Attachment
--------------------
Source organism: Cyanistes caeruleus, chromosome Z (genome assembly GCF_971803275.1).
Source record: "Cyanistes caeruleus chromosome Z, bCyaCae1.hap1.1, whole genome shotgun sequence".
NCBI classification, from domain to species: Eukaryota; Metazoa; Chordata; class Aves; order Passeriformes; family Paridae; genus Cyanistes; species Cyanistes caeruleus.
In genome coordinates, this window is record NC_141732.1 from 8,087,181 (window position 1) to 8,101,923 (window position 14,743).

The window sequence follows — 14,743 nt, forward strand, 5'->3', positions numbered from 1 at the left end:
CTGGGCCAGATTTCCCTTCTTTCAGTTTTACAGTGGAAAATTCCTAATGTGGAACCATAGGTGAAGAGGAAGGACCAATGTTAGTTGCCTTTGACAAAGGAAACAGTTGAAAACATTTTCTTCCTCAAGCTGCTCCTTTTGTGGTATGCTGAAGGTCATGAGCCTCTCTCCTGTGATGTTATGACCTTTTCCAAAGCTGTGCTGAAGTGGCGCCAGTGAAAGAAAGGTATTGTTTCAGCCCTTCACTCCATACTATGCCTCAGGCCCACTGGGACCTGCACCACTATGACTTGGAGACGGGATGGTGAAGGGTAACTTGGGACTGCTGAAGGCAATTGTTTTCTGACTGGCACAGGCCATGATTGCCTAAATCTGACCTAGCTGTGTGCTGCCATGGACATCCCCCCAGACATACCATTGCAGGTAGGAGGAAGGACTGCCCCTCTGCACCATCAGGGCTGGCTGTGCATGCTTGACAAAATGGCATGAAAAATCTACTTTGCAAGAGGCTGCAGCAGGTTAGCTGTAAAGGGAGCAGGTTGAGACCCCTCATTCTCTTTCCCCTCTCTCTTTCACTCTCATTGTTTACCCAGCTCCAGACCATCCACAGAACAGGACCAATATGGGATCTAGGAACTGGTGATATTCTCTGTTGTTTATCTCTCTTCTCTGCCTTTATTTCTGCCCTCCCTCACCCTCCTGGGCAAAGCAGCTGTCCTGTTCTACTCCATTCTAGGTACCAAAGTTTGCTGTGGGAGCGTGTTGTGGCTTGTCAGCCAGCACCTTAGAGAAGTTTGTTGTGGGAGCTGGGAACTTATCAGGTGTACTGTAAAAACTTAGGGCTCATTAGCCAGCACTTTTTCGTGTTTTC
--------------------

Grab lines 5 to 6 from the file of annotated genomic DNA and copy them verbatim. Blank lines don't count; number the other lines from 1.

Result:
The window sequence follows — 14,743 nt, forward strand, 5'->3', positions numbered from 1 at the left end:
CTGGGCCAGATTTCCCTTCTTTCAGTTTTACAGTGGAAAATTCCTAATGTGGAACCATAGGTGAAGAGGAAGGACCAATGTTAGTTGCCTTTGACAAAGGAAACAGTTGAAAACATTTTCTTCCTCAAGCTGCTCCTTTTGTGGTATGCTGAAGGTCATGAGCCTCTCTCCTGTGATGTTATGACCTTTTCCAAAGCTGTGCTGAAGTGGCGCCAGTGAAAGAAAGGTATTGTTTCAGCCCTTCACTCCATACTATGCCTCAGGCCCACTGGGACCTGCACCACTATGACTTGGAGACGGGATGGTGAAGGGTAACTTGGGACTGCTGAAGGCAATTGTTTTCTGACTGGCACAGGCCATGATTGCCTAAATCTGACCTAGCTGTGTGCTGCCATGGACATCCCCCCAGACATACCATTGCAGGTAGGAGGAAGGACTGCCCCTCTGCACCATCAGGGCTGGCTGTGCATGCTTGACAAAATGGCATGAAAAATCTACTTTGCAAGAGGCTGCAGCAGGTTAGCTGTAAAGGGAGCAGGTTGAGACCCCTCATTCTCTTTCCCCTCTCTCTTTCACTCTCATTGTTTACCCAGCTCCAGACCATCCACAGAACAGGACCAATATGGGATCTAGGAACTGGTGATATTCTCTGTTGTTTATCTCTCTTCTCTGCCTTTATTTCTGCCCTCCCTCACCCTCCTGGGCAAAGCAGCTGTCCTGTTCTACTCCATTCTAGGTACCAAAGTTTGCTGTGGGAGCGTGTTGTGGCTTGTCAGCCAGCACCTTAGAGAAGTTTGTTGTGGGAGCTGGGAACTTATCAGGTGTACTGTAAAAACTTAGGGCTCATTAGCCAGCACTTTTTCGTGTTTTC